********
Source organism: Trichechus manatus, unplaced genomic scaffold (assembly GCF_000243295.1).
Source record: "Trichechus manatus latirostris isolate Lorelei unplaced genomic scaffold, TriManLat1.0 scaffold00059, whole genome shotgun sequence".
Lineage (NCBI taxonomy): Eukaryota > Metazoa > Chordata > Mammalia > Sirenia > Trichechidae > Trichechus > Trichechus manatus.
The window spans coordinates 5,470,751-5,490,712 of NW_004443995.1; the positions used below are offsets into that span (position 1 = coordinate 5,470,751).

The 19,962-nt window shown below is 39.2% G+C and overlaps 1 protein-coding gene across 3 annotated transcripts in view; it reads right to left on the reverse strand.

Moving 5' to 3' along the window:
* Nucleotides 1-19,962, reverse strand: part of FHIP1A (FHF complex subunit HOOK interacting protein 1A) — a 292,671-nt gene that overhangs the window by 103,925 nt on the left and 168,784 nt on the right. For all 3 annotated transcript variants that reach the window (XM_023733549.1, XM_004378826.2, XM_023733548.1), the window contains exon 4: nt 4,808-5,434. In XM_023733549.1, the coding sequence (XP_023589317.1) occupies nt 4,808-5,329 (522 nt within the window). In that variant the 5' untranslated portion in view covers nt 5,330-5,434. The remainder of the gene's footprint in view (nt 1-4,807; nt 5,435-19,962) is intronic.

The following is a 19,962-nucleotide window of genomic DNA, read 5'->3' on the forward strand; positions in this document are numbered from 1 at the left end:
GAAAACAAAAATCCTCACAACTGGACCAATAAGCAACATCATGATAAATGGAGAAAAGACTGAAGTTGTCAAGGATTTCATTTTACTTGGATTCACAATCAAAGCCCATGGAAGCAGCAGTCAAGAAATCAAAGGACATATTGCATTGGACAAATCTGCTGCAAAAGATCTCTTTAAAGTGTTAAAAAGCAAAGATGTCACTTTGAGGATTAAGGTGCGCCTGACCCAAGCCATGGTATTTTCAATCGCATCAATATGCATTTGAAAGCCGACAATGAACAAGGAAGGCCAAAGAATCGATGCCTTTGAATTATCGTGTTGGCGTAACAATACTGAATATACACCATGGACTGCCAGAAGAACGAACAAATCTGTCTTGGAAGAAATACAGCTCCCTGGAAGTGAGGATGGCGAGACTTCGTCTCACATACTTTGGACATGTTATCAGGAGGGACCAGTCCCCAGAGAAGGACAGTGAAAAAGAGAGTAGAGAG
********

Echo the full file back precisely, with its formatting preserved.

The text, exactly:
Source organism: Trichechus manatus, unplaced genomic scaffold (assembly GCF_000243295.1).
Source record: "Trichechus manatus latirostris isolate Lorelei unplaced genomic scaffold, TriManLat1.0 scaffold00059, whole genome shotgun sequence".
Lineage (NCBI taxonomy): Eukaryota > Metazoa > Chordata > Mammalia > Sirenia > Trichechidae > Trichechus > Trichechus manatus.
The window spans coordinates 5,470,751-5,490,712 of NW_004443995.1; the positions used below are offsets into that span (position 1 = coordinate 5,470,751).

The 19,962-nt window shown below is 39.2% G+C and overlaps 1 protein-coding gene across 3 annotated transcripts in view; it reads right to left on the reverse strand.

Moving 5' to 3' along the window:
* Nucleotides 1-19,962, reverse strand: part of FHIP1A (FHF complex subunit HOOK interacting protein 1A) — a 292,671-nt gene that overhangs the window by 103,925 nt on the left and 168,784 nt on the right. For all 3 annotated transcript variants that reach the window (XM_023733549.1, XM_004378826.2, XM_023733548.1), the window contains exon 4: nt 4,808-5,434. In XM_023733549.1, the coding sequence (XP_023589317.1) occupies nt 4,808-5,329 (522 nt within the window). In that variant the 5' untranslated portion in view covers nt 5,330-5,434. The remainder of the gene's footprint in view (nt 1-4,807; nt 5,435-19,962) is intronic.

The following is a 19,962-nucleotide window of genomic DNA, read 5'->3' on the forward strand; positions in this document are numbered from 1 at the left end:
GAAAACAAAAATCCTCACAACTGGACCAATAAGCAACATCATGATAAATGGAGAAAAGACTGAAGTTGTCAAGGATTTCATTTTACTTGGATTCACAATCAAAGCCCATGGAAGCAGCAGTCAAGAAATCAAAGGACATATTGCATTGGACAAATCTGCTGCAAAAGATCTCTTTAAAGTGTTAAAAAGCAAAGATGTCACTTTGAGGATTAAGGTGCGCCTGACCCAAGCCATGGTATTTTCAATCGCATCAATATGCATTTGAAAGCCGACAATGAACAAGGAAGGCCAAAGAATCGATGCCTTTGAATTATCGTGTTGGCGTAACAATACTGAATATACACCATGGACTGCCAGAAGAACGAACAAATCTGTCTTGGAAGAAATACAGCTCCCTGGAAGTGAGGATGGCGAGACTTCGTCTCACATACTTTGGACATGTTATCAGGAGGGACCAGTCCCCAGAGAAGGACAGTGAAAAAGAGAGTAGAGAG